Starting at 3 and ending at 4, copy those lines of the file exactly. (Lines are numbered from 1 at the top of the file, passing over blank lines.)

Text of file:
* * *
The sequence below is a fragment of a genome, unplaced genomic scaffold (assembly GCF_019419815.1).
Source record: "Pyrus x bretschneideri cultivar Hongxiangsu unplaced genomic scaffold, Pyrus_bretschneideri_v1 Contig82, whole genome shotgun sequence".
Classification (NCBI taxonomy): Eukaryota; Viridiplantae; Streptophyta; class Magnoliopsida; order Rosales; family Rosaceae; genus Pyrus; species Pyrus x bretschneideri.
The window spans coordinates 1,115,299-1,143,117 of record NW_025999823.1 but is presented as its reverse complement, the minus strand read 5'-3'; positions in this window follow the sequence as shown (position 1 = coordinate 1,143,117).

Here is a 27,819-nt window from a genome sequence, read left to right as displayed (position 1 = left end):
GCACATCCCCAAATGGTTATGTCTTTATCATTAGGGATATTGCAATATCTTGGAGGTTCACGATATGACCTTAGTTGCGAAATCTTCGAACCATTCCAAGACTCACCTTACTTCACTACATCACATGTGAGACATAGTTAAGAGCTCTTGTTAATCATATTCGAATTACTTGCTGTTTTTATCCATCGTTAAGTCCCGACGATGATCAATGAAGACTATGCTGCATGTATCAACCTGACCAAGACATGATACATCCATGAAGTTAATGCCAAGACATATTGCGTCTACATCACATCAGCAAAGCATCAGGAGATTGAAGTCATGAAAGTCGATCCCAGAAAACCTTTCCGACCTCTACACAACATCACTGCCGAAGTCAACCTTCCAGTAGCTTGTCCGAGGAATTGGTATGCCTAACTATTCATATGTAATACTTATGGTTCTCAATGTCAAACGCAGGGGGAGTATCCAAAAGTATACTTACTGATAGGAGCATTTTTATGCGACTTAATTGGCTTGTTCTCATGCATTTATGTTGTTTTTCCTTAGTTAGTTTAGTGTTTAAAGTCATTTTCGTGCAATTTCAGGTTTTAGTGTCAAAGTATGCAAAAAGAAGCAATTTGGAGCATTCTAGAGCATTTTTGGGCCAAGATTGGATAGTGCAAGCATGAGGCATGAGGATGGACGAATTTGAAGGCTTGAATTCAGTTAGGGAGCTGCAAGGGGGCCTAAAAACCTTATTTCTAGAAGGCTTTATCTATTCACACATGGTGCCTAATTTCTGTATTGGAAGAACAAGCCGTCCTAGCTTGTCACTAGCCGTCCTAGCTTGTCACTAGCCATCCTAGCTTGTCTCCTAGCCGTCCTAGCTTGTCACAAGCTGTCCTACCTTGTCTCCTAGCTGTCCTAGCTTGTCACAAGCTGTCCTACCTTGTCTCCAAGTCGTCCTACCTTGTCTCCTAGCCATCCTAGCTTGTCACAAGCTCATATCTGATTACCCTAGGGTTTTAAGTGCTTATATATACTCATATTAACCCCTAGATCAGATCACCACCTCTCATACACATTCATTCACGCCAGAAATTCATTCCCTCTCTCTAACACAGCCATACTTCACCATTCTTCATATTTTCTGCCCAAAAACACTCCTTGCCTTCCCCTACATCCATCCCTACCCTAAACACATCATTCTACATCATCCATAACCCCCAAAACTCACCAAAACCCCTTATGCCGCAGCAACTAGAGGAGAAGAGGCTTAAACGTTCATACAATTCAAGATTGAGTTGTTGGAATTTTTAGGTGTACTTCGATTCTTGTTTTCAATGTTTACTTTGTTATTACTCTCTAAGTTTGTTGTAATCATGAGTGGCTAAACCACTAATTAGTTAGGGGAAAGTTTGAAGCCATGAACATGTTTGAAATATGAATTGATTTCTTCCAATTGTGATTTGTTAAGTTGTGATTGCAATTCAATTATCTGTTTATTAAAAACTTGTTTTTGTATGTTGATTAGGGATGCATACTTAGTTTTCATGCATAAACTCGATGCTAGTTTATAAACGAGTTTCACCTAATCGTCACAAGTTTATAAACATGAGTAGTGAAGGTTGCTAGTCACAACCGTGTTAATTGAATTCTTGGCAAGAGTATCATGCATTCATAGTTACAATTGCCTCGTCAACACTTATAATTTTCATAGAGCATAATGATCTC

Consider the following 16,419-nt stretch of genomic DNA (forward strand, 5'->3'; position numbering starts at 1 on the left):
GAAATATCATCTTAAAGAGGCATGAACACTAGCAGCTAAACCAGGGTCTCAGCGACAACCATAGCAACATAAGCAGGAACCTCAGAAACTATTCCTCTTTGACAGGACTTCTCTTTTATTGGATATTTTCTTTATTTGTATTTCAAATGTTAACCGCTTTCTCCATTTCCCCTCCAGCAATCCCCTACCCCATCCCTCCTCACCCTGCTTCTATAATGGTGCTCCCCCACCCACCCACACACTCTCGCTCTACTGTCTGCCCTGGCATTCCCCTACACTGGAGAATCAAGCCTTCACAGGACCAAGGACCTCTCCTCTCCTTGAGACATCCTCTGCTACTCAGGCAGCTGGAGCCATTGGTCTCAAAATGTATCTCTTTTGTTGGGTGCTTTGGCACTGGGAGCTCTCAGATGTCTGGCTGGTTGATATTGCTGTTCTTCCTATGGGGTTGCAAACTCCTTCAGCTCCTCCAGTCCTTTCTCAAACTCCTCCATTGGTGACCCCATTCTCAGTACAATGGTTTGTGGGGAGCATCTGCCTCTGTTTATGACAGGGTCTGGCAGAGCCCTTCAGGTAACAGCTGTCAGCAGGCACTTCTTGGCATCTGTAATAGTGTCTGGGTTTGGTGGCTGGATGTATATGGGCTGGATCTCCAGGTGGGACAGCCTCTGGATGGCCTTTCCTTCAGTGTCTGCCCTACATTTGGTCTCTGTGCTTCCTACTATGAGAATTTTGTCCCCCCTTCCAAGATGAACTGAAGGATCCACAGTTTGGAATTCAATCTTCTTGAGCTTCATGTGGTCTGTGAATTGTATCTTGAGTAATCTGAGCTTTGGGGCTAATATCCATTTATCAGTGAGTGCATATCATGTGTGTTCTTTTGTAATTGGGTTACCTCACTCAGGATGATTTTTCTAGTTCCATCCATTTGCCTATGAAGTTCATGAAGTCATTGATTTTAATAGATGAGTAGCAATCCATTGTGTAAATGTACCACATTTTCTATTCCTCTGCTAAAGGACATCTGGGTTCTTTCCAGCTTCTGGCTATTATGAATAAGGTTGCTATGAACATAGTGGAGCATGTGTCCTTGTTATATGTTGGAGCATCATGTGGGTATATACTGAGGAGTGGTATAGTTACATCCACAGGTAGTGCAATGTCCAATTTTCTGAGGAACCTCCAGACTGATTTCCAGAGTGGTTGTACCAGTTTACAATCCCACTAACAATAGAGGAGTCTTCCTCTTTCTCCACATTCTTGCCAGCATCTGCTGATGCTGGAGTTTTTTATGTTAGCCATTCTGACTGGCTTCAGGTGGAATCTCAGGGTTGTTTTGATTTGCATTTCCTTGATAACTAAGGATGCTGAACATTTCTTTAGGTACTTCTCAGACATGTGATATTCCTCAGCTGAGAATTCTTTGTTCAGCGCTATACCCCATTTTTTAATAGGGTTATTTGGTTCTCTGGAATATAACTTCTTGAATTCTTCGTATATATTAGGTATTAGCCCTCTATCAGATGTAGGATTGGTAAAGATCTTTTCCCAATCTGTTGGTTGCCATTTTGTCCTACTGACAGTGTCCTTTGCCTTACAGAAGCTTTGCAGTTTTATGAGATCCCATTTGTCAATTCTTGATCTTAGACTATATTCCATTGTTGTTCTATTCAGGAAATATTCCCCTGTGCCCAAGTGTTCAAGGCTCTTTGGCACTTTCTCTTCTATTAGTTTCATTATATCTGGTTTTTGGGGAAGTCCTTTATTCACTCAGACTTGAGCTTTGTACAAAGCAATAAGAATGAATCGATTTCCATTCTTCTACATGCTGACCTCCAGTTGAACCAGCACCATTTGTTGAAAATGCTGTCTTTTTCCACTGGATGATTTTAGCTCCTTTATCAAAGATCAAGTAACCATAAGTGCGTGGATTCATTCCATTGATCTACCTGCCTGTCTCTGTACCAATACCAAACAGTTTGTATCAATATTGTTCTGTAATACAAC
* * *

Classification (NCBI taxonomy): Eukaryota; Viridiplantae; Streptophyta; class Magnoliopsida; order Rosales; family Rosaceae; genus Pyrus; species Pyrus x bretschneideri.
The window spans coordinates 1,115,299-1,143,117 of record NW_025999823.1 but is presented as its reverse complement, the minus strand read 5'-3'; positions in this window follow the sequence as shown (position 1 = coordinate 1,143,117).